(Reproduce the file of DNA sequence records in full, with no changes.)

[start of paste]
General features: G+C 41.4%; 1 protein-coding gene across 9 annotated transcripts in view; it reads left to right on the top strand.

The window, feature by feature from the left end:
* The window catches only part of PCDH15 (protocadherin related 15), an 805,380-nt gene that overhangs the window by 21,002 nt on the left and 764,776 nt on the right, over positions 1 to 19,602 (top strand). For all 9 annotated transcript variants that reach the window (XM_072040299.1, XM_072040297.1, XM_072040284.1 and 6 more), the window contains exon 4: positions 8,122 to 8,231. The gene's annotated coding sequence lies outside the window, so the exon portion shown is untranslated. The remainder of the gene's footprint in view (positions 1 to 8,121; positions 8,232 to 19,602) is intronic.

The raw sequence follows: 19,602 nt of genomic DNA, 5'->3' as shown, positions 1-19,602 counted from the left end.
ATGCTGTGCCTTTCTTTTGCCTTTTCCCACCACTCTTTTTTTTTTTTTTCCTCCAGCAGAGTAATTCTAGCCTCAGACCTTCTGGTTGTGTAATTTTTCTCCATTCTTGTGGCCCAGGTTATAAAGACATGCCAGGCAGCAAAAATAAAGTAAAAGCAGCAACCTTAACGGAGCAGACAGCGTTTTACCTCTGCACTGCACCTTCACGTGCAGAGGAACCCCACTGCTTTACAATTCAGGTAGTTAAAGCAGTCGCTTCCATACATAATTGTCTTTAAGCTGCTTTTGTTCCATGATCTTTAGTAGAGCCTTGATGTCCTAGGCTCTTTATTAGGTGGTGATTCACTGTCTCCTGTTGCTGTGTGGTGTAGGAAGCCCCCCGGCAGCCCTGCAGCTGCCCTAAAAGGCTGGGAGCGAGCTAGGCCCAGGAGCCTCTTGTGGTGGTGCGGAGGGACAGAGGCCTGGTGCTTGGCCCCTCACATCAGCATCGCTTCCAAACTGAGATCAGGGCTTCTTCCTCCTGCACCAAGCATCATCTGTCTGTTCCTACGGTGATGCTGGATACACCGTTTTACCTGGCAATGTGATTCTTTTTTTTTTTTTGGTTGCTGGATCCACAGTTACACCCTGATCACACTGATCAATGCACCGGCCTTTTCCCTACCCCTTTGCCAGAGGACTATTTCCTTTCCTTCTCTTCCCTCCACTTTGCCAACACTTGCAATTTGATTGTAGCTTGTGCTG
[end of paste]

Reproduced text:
General features: G+C 41.4%; 1 protein-coding gene across 9 annotated transcripts in view; it reads left to right on the top strand.

The window, feature by feature from the left end:
* The window catches only part of PCDH15 (protocadherin related 15), an 805,380-nt gene that overhangs the window by 21,002 nt on the left and 764,776 nt on the right, over positions 1 to 19,602 (top strand). For all 9 annotated transcript variants that reach the window (XM_072040299.1, XM_072040297.1, XM_072040284.1 and 6 more), the window contains exon 4: positions 8,122 to 8,231. The gene's annotated coding sequence lies outside the window, so the exon portion shown is untranslated. The remainder of the gene's footprint in view (positions 1 to 8,121; positions 8,232 to 19,602) is intronic.

The raw sequence follows: 19,602 nt of genomic DNA, 5'->3' as shown, positions 1-19,602 counted from the left end.
ATGCTGTGCCTTTCTTTTGCCTTTTCCCACCACTCTTTTTTTTTTTTTTCCTCCAGCAGAGTAATTCTAGCCTCAGACCTTCTGGTTGTGTAATTTTTCTCCATTCTTGTGGCCCAGGTTATAAAGACATGCCAGGCAGCAAAAATAAAGTAAAAGCAGCAACCTTAACGGAGCAGACAGCGTTTTACCTCTGCACTGCACCTTCACGTGCAGAGGAACCCCACTGCTTTACAATTCAGGTAGTTAAAGCAGTCGCTTCCATACATAATTGTCTTTAAGCTGCTTTTGTTCCATGATCTTTAGTAGAGCCTTGATGTCCTAGGCTCTTTATTAGGTGGTGATTCACTGTCTCCTGTTGCTGTGTGGTGTAGGAAGCCCCCCGGCAGCCCTGCAGCTGCCCTAAAAGGCTGGGAGCGAGCTAGGCCCAGGAGCCTCTTGTGGTGGTGCGGAGGGACAGAGGCCTGGTGCTTGGCCCCTCACATCAGCATCGCTTCCAAACTGAGATCAGGGCTTCTTCCTCCTGCACCAAGCATCATCTGTCTGTTCCTACGGTGATGCTGGATACACCGTTTTACCTGGCAATGTGATTCTTTTTTTTTTTTTGGTTGCTGGATCCACAGTTACACCCTGATCACACTGATCAATGCACCGGCCTTTTCCCTACCCCTTTGCCAGAGGACTATTTCCTTTCCTTCTCTTCCCTCCACTTTGCCAACACTTGCAATTTGATTGTAGCTTGTGCTG